A former leader of the Ulster Unionist Party has suggested loyalist paramilitaries could mount attacks against the Dublin government over its efforts to prevent a ‘hard border’ through Ireland.
David Trimble, now a Tory Lord with the title ‘Baron of Lisnagarvey’, made the remarks when discussing the 20th anniversary of the Good Friday Agreement, in which he was the principal unionist negotiator.
Mr Trimble has claimed loyalist murder gangs could be ‘provoked’ because of Dublin’s response to Britain’s departure from the European Union.
“What is happening now is that people are talking up the issue of Brexit and the Border for the benefit of a different agenda from the Agreement,” he said.
“The one thing that would provoke loyalist paramilitaries is the present Irish government saying silly things about the Border and the constitutional issue.”
Loyalist attacks south of the border have taken place throughout the conflict, usually in collusion with elements of the British state forces.
Trimble claimed Irish officials were “going around Brussels” suggesting the example of Hong Kong as a means of avoiding a hard border, whereby EU customs rules and regulations could continue to apply to the north of Ireland while under British jurisdiction.
As as a modern example of how sovereign British rule can transfer peacefully to another state, Hong Kong is a sensitive topic for unionists.
“Anything that looks remotely like this or is building on that foundation would be extremely dangerous,” Trimble warned.
Fianna Fail leader Micheal Martin described Trimble’s comments as “a stark illustration of the uncertainty and instability that has been injected into the Northern Ireland political bloodstream by Brexit”, but did not condemn them.
Tanaiste Simon Coveney rejected the statement. He said Dublin was fighting in the Brexit talks to protect the “hard-won peace on the island of Ireland”.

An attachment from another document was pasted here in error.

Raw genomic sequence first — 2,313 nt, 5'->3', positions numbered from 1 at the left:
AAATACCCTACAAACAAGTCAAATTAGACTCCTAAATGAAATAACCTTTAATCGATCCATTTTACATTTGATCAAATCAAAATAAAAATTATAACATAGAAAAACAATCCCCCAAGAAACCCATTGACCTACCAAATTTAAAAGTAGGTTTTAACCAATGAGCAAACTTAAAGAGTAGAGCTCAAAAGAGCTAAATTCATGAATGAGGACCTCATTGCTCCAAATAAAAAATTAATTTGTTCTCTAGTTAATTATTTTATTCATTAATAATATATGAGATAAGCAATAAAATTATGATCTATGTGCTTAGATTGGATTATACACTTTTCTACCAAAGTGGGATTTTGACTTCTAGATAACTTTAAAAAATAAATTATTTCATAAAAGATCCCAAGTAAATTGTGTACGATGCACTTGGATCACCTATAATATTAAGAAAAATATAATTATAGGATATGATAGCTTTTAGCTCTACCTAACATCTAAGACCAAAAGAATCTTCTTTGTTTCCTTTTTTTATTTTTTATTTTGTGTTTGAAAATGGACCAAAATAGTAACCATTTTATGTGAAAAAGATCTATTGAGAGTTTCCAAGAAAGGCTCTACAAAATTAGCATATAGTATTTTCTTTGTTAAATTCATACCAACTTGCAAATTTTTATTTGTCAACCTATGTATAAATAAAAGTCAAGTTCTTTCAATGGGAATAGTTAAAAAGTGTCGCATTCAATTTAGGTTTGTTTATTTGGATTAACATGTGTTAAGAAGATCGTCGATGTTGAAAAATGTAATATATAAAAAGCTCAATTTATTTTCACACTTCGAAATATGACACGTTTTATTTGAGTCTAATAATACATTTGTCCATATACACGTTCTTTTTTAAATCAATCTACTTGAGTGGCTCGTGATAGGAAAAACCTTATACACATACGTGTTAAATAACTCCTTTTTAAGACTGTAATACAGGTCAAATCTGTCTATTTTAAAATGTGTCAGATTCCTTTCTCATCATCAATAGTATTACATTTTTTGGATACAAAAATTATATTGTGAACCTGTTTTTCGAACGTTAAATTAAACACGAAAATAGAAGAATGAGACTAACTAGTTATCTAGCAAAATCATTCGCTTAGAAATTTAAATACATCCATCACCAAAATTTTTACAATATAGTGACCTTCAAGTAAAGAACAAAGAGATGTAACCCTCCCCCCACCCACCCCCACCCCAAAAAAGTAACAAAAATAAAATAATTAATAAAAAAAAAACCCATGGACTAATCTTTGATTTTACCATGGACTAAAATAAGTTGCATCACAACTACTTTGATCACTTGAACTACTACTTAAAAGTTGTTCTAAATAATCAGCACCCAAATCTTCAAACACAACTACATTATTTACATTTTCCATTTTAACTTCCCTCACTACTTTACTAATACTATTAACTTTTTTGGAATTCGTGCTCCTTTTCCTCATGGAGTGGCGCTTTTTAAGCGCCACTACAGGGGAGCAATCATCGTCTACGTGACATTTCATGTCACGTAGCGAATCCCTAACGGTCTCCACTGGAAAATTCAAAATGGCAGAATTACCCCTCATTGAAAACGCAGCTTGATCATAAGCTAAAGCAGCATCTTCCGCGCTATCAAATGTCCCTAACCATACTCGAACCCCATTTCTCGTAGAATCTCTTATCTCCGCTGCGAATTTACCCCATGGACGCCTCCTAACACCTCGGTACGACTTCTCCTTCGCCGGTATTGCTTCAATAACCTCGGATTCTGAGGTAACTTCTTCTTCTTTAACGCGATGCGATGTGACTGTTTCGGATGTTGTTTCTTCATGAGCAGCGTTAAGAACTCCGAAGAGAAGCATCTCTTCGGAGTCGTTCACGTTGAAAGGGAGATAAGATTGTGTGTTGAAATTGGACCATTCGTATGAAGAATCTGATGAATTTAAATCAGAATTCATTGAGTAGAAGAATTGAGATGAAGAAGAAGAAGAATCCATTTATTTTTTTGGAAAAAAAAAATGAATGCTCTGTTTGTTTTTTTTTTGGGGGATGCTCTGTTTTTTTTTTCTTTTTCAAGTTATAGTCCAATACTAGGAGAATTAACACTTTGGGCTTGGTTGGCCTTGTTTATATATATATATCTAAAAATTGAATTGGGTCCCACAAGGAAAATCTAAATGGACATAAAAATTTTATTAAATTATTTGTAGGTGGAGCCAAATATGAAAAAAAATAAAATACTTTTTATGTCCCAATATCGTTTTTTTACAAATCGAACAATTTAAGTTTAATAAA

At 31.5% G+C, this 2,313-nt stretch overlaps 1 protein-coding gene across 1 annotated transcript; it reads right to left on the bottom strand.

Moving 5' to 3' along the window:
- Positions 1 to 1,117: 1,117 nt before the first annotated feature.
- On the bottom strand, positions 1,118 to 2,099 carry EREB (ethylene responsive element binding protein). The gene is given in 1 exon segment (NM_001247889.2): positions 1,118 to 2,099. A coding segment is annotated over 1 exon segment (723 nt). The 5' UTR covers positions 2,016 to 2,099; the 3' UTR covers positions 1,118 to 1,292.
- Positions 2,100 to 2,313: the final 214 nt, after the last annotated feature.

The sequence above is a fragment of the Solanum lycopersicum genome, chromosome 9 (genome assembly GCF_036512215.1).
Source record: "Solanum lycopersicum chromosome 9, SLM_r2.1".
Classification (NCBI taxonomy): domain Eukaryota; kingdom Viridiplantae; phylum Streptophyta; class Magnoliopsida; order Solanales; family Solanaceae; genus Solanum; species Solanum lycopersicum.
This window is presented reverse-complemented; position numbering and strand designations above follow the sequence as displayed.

Mr Coveney insisted the EU has reached agreement with the British government guaranteeing avoidance of a hard border and maintaining full alignment North-South in the absence of a Brexit deal. However, Dublin officials remain concerned that the British government is still attempting to fudge the issue, or could renege on its pledges before or after a deal is signed.
Last week, London came up with proposals for a customs “partnership” to collect customs for the EU using technological solutions, as well as a voluntary alignment of regulations on matters such as livestock, food and pharmaceuticals. These remain sketchy and have been described by EU officials as “magical thinking”.
Meanwhile, a Sinn Fein MEP has obtained secret civil service documents outlining “the disastrous consequences” Brexit will have on the north of Ireland.
Martina Anderson called on the civil service to release the documents to the public.
“Despite initial civil service claims that it had no assessments, we have now received more than 30 papers on the impact of Brexit which it had shared with the British government.”
Ms Anderson said the information had to be “dragged” out of the civil service and that it was clear it had no intention of making the documents public.
She added: “It paints a bleak picture and shows that Brexit will have a hugely detrimental impact on these key sectors, jeopardising future growth and potentially creating a real crisis in our health service.”
Hardline republicans have said Brexit should be used to weaken Britain’s hold on the north of Ireland.
In a speech at the end of the Derry 1916 Commemoration Committee parade in Derry, Stephen Murney of Saoradh said the historic republican position was of “England’s difficulty being Ireland’s opportunity”.
“If Brexit can weaken and damage the union, then as republican revolutionaries it is our duty to take advantage of it,” he said. “We the Irish people are best served by independence and to be in control of our own destiny. Irish affairs need to be free from the interference of London and Brussels.”